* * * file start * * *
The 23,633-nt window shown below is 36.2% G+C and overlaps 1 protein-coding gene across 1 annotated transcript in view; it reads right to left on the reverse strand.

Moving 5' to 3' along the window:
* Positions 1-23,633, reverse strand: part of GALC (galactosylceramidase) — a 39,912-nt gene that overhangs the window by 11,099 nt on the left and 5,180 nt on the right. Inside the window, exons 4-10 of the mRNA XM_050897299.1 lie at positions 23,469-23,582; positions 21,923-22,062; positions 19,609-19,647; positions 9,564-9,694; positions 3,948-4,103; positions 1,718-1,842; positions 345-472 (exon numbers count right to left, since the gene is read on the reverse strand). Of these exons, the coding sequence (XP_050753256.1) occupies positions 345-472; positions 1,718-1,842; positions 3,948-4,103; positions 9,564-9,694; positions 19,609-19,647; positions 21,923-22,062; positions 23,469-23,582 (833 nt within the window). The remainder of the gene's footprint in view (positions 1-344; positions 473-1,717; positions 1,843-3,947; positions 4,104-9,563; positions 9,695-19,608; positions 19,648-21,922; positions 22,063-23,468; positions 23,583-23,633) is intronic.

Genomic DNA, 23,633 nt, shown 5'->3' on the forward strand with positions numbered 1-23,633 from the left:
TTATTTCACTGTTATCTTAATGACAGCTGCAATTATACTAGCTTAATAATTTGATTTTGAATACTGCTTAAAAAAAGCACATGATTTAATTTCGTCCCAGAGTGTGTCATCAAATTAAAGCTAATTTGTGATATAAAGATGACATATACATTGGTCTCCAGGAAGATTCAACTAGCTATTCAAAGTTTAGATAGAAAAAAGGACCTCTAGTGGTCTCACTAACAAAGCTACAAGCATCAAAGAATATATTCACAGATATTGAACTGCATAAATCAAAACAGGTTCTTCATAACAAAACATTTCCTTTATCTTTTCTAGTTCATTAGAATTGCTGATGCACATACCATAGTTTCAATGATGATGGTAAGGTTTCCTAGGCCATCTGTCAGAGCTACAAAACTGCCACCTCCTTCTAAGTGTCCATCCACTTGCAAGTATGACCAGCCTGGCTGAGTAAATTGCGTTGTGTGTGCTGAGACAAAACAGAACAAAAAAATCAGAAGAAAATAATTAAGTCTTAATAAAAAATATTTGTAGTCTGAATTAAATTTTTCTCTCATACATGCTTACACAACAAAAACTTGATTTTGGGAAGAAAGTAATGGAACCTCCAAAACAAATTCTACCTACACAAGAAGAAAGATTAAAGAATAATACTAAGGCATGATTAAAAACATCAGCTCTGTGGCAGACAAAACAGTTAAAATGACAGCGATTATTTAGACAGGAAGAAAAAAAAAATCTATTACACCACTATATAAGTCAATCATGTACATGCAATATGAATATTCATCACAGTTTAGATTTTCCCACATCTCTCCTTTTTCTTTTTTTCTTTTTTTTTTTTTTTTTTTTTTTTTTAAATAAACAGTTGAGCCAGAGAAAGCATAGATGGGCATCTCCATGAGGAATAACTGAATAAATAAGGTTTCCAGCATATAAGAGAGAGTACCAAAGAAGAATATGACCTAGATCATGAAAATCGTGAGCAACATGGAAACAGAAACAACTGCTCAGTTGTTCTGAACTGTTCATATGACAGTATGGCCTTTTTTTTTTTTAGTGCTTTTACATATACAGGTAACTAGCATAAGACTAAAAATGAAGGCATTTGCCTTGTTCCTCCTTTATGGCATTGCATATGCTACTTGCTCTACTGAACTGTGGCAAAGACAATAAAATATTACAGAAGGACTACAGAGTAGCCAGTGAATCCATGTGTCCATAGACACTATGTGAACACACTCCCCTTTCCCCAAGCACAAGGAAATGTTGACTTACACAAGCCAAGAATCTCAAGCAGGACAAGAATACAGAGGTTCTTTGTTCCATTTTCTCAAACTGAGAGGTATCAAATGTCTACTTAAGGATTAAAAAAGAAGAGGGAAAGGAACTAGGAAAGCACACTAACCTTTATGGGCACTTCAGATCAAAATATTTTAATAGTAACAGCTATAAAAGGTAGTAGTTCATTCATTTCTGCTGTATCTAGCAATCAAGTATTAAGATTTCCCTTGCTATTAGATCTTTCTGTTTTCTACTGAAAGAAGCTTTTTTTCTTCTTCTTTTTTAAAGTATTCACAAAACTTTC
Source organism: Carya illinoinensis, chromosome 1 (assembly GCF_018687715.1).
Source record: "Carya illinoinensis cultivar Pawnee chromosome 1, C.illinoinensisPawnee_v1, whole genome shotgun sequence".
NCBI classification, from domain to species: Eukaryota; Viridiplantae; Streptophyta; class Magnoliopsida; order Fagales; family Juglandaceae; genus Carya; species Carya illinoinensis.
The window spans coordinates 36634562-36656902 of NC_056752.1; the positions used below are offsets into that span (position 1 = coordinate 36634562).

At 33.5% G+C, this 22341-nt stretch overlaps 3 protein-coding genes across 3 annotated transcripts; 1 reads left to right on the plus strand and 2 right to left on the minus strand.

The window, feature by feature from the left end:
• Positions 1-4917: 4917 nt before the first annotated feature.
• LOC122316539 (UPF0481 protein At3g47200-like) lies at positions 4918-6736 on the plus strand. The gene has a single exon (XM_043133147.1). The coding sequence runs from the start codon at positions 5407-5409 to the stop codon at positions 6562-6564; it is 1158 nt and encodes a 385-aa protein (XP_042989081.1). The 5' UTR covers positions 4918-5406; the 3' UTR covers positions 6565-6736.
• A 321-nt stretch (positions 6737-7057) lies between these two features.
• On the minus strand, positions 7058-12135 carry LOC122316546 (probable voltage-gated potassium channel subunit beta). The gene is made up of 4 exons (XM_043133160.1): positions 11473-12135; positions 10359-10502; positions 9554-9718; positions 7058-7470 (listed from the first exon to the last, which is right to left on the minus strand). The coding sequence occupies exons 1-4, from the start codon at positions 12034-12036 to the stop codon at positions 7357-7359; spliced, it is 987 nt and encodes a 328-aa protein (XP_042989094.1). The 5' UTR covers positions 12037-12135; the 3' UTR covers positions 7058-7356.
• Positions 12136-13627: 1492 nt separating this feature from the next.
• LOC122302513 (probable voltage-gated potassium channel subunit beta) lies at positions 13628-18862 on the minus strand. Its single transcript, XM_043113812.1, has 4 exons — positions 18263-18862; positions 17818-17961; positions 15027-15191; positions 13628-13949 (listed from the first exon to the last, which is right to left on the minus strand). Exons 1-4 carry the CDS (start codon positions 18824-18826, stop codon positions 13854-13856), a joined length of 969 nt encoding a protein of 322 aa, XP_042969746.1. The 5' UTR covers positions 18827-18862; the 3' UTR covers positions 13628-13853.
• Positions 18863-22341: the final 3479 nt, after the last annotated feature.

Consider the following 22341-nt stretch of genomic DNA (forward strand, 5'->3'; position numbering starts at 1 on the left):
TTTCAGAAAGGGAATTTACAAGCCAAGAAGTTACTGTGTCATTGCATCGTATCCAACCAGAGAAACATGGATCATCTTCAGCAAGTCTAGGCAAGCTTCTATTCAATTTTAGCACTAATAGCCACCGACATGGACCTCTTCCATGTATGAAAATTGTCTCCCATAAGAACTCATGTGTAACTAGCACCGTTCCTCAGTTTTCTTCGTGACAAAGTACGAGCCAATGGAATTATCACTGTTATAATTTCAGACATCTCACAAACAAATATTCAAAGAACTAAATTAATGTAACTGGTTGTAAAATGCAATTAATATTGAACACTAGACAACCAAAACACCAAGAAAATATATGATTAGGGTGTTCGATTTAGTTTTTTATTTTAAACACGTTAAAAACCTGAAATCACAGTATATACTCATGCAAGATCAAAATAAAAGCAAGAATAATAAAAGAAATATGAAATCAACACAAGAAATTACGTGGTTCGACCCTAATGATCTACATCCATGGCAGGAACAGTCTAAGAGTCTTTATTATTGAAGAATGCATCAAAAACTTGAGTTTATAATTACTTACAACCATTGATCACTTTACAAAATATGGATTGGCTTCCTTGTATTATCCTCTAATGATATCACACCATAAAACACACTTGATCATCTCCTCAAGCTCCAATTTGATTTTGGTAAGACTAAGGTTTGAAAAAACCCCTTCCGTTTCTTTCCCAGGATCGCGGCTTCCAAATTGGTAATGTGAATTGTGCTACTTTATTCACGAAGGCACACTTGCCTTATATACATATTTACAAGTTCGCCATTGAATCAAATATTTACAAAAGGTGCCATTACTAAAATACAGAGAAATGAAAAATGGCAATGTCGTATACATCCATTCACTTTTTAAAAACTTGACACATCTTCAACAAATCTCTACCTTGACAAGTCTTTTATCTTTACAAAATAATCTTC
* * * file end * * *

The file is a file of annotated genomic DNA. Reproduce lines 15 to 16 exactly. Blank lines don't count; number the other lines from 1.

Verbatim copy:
• On the minus strand, positions 7058-12135 carry LOC122316546 (probable voltage-gated potassium channel subunit beta). The gene is made up of 4 exons (XM_043133160.1): positions 11473-12135; positions 10359-10502; positions 9554-9718; positions 7058-7470 (listed from the first exon to the last, which is right to left on the minus strand). The coding sequence occupies exons 1-4, from the start codon at positions 12034-12036 to the stop codon at positions 7357-7359; spliced, it is 987 nt and encodes a 328-aa protein (XP_042989094.1). The 5' UTR covers positions 12037-12135; the 3' UTR covers positions 7058-7356.
• Positions 12136-13627: 1492 nt separating this feature from the next.